Full disclosure, I HATED “Liquid Swords”, the first few times I heard it.
Sacrilegious, I know.
And this is not because I didn’t like the Wu-Tang Clan either— I had great love and admiration for them, proudly owning two Ghostface albums, two of the group’s solo albums, Method Man’s, “Tical”, and Raekwon’s, “Only Built 4 Cuban Linx.”
Alas, I was 17, and I didn’t know any better. I also thought Kirk Hammett and Jimmy Page were, and forever would be, the greatest guitar players walking the face of the planet, so… yes, there is that.
Previous to purchasing the album, I’d heard only one of its tracks, “Shadowboxin’”, in which GZA duets with Method Man.
It’s a sharp track, and a showcase for arguably, the two most clever rappers in the group.
Off the strength of that, and the fact that most everyone seemed to agree that, “Liquid Swords” was perhaps THE BEST Wu-Tang solo album of all time, I made my purchase, ready to have my mind blown.
Most likely, I bought the album sometime in February or March of 2005. For those who don’t know, March is perhaps the worst month of the year in the midwest. You’re unlikely to see the sun, and everything is just cold, damp, and unpleasant. Listening to the album, in my parent’s mini-van (driving in true suburban style), I seem only to recall lifeless, bleak vistas passing me by, further amplifying what I was feeling in the music.
My initial listening experiences were mostly joyless, bordering on exhausting. It was clear to me that GZA could R-A-P, but the album was un-relenting in how dour it was. Upon arriving at the final track, “B.I.B.L.E.”, I remember finding more joy than I can say.
An outlier, B.I.B.L.E. is celebratory, either outright, or (certainly) in comparison to its peers on the album. And that’s the point. It’s a light at the end of the tunnel, or perhaps, a particularly arresting and beautiful sunrise, after a long slog through a cold, vicious night.
At one point, I was ready to give up on trying to crack the album, but then things changed. This change was brought about by one of the album’s standouts, “Labels.”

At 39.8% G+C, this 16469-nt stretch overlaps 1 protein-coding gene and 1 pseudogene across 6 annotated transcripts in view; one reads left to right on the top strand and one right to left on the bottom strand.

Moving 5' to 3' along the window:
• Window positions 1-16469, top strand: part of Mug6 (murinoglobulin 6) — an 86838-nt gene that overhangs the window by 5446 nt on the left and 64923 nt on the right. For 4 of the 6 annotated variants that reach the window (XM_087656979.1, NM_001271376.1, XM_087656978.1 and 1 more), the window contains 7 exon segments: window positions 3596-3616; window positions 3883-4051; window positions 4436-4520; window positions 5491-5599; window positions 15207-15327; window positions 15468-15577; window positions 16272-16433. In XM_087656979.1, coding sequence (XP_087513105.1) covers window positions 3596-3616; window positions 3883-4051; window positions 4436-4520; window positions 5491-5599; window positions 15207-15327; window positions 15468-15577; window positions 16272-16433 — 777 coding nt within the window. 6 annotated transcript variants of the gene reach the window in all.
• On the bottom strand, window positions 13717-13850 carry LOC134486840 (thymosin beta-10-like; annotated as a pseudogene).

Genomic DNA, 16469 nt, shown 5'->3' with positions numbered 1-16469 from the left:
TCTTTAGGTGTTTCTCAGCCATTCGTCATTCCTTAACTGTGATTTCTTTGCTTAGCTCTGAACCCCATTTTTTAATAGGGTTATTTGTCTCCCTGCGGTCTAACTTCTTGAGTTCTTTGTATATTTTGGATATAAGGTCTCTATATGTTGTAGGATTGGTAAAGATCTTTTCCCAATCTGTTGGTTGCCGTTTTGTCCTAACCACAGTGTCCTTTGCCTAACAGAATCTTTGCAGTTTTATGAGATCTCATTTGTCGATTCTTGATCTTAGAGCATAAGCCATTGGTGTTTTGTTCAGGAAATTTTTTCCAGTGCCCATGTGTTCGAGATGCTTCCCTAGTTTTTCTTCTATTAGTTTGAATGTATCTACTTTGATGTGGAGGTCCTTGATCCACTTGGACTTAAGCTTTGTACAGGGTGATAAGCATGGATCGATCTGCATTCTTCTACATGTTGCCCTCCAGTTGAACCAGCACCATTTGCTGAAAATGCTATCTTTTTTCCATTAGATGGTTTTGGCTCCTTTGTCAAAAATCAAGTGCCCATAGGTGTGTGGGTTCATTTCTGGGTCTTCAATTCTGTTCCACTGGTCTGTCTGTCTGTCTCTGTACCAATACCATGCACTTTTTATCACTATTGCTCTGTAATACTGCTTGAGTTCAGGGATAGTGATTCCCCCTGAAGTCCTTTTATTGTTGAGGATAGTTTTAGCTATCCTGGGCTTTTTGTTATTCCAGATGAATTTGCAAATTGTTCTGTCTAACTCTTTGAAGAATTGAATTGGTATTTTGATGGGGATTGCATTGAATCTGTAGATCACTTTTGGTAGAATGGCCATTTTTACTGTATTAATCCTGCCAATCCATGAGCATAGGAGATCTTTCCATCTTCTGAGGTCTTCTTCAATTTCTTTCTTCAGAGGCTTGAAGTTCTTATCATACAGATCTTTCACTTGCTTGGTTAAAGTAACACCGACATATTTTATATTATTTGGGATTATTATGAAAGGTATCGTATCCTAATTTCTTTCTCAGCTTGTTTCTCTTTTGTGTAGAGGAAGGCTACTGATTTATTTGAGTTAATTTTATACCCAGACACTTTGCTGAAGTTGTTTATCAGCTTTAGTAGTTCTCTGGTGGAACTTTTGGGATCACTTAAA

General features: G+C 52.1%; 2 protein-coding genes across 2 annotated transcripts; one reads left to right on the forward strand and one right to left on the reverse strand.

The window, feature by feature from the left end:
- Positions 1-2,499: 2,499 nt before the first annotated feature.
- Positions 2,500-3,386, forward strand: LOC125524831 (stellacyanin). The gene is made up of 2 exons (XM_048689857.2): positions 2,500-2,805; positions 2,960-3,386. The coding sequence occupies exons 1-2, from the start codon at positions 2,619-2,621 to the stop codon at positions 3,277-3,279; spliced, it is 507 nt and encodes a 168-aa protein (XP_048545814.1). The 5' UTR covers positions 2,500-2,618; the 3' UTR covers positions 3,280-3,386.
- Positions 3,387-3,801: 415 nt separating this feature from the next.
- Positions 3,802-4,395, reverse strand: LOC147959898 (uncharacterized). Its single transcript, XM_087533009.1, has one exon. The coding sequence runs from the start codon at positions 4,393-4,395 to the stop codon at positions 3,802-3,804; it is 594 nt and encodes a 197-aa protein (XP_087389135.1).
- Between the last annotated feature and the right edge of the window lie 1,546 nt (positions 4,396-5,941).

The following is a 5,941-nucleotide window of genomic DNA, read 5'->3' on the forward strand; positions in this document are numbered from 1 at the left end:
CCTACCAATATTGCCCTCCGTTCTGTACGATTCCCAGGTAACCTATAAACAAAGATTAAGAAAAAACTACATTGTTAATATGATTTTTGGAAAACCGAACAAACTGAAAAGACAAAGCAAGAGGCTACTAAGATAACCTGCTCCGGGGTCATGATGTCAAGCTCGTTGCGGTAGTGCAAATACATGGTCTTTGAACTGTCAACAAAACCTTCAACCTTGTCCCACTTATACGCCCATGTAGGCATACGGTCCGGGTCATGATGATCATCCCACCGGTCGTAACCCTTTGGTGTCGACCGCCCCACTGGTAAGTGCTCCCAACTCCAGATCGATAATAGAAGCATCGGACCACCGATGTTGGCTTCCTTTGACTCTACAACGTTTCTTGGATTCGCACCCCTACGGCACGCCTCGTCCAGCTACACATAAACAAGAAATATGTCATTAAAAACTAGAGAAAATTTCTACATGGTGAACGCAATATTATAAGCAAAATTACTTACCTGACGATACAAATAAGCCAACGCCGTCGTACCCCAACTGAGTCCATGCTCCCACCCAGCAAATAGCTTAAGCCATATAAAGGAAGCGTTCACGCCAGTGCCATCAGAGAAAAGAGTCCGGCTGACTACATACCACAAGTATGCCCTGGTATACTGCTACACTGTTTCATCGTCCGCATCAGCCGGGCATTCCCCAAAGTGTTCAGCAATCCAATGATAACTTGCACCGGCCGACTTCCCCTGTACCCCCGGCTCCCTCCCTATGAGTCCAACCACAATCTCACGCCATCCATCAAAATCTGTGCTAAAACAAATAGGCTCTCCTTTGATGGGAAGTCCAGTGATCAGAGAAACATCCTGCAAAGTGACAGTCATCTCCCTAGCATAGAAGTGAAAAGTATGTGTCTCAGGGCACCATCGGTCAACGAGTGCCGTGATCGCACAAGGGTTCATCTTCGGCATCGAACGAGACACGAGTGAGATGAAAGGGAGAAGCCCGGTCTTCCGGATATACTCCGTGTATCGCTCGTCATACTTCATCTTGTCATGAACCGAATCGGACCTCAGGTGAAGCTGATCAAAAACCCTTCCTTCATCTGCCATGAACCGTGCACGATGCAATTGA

As mentioned earlier, GZA is one of the most clever rappers in the group when it comes to wordplay. It’s basically between him and Method Man, and perhaps, early 2000s era-Ghostface. On “Labels” he creates a coherent, and pretty damn incredible piece of music more or less, using only the names of major label record companies to craft his narrative.
Some might argue that this is simply a technical exercise– not unlike what the shred guitarists do, because they want to talk shit about how they were able to work some whole-tone fragment over a minor 7th chord, with a flatted 5th.
What saves things here is that there’s a playfulness about GZA’s rapping. This playfulness is largely absent throughout the rest of the album, so it’s a welcome respite in this case, essentially, an interlude at the album’s halfway mark.
In any case, once I was able to appreciate, “Labels”, pretty much everything else on the album fell into line. I was able to accept, and eventually embrace the darkness of the music. The year following, this would become one of my go-to albums once the weather got cold, and the days started getting shorter.
There are any number of articles, features, and perhaps, books documenting the lyrical prowess of GZA, so I’m not sure if I can add anything to the proceedings. The same goes for RZA’s production, which might be at his early-career pinnacle here, particularly on, “Swordsman”, “Cold World” (where he flips a Frank Zappa sample), and “4th Chamber”, which also features barn-burner verses from both himself and Ghostface.
I think one of the reasons I love the album so much is because it also paints a very particular picture of New York, and it’s not a flattering one. As someone who can’t stand to be in that city for more than 2 to 3 days at a time, I appreciate the album’s wariness and cynicism. Some of these songs wouldn’t be out of place in a horror movie, and they’re the antithesis of something like, “Empire State of Mind”.
The album is dense, and while perhaps difficult at first, it’s ultimately a hypnotic and compulsive listening experience.
It’s music for a rainy day, a bone-chillingly cold night, or making art in the wee hours.
It’s a master-class in storytelling and narrative, and something that everyone should have as a part of their music collection.